Spur raised the defence of prescription, however, the Commissioner averred that the amounts of tax chargeable in terms of the additional assessments were not so assessed by SARS in the 2005-2009 years of assessments due to misrepresentation and non-disclosure of material facts by Spur. In this regard, we quote the following extracts from the judgment which relate to the disclosures made by Spur:
“ It is common cause that Spur, in submitting its 2005 income tax return, (IT14), answered ‘no’ to the following questions:
‘Were any deductions limited in terms of s 23H?;
. . .
Did the company make a contribution to a trust?
. . .
Was the company party to the formation of a trust during the year?’
 In the 2006 income tax return, Spur answered ‘no’ to the question: ‘Were any deductions limited in terms of s 23H?’
 Lastly, in each of the 2005-2008 income tax returns, the amount of deductions claimed in respect of the contribution, which were limited by s 23H of the ITA, were disclosed by Spur under the category ‘other deductible items’ and not under the line item ‘prepaid expenditure (as limited by s 23H)’”.
Spur’s defence to the allegation of misrepresentation and non-disclosure of material facts was that the aforesaid statements were negligently and inadvertently made and that the Commissioner had failed to establish the requisite causal nexus. This excuse did not assist the taxpayer at all. It highlights the fact that there is no excuse for the non-disclosure, it is simply a question of fact, not of the taxpayer’s state of mind or blameworthiness in the incorrect disclosure.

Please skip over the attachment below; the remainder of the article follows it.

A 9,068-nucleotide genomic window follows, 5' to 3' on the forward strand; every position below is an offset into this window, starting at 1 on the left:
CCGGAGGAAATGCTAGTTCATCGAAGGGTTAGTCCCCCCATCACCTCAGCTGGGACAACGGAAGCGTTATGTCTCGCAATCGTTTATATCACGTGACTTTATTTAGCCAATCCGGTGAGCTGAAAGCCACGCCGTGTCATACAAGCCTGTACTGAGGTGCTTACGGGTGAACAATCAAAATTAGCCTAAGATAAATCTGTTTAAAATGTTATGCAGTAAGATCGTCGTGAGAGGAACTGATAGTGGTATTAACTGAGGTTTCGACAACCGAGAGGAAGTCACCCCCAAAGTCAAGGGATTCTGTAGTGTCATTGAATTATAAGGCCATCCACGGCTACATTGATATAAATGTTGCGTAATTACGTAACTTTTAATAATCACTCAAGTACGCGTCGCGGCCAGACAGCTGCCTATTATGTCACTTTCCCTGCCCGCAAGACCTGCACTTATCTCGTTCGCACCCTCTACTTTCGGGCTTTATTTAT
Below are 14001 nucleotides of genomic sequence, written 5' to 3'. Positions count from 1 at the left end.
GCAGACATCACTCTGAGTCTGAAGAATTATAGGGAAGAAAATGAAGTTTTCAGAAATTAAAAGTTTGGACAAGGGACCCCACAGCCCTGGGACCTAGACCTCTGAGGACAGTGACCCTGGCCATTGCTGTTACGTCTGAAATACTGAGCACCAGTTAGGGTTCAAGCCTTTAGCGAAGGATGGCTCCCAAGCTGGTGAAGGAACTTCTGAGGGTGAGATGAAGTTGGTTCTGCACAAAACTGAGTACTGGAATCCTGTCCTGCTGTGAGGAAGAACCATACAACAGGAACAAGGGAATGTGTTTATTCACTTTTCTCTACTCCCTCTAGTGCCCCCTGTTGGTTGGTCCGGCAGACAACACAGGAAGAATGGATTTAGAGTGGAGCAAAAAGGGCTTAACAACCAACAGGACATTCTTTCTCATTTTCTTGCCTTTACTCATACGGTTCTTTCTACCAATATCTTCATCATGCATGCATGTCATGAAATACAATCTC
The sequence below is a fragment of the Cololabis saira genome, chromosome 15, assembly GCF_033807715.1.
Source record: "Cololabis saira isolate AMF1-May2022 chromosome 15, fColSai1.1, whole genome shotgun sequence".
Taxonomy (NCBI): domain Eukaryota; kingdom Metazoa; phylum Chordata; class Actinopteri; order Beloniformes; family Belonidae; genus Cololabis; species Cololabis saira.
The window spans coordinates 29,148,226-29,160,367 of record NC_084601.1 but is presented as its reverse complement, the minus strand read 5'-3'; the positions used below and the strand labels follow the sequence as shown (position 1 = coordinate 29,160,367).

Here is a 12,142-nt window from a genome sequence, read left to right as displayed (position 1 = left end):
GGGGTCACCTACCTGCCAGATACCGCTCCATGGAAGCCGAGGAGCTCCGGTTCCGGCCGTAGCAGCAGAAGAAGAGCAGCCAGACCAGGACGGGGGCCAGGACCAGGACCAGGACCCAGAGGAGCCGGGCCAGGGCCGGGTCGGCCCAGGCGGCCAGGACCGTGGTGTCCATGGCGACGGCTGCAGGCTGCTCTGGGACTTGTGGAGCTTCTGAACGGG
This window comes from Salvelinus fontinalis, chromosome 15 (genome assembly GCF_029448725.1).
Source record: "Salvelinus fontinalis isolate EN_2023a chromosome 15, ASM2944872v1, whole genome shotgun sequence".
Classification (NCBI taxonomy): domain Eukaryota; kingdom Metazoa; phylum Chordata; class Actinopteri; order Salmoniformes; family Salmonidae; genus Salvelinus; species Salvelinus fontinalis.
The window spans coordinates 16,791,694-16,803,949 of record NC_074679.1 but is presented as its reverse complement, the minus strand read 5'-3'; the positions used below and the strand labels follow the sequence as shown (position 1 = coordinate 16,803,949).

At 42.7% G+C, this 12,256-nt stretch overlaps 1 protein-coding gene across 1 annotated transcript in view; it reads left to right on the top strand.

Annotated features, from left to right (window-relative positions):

The judgment included some interesting insights into the SARS audit process which, in our view, highlights the importance of the accuracy of tax return disclosure. This disclosure automatically alerts SARS as to whether further investigation or audit is required to be conducted, in which case SARS has the opportunity to re-assess timeously and similarly a taxpayer, who had made proper disclosure would then be able to validly rely on the prescription defence if the new assessment was not made within the three-year period.
With regard to the SARS auditing system, the court observed that a taxpayer’s return is initially accepted at face value and an assessment is issued accordingly, whereafter during the ensuing three years the return and assessment must be reconciled. In this regard, the SARS official in the case testified that the tax return contains specific questions which were inserted deliberately as so-called “triggers”. Depending on the manner in which the questions were answered by the taxpayers, a trigger could arise when a particular code is activated; further steps would then be taken and the matter could either be resolved at that stage or could proceed to an audit.
The Commissioner submitted that in this case a “yes” answer to the section 23H question, and to the question of whether a contribution was made to a trust, are risk factors which, according to the testimony, would have triggered a risk alert for SARS at the time when the returns were submitted for the relevant year of assessment. The court accepted this evidence.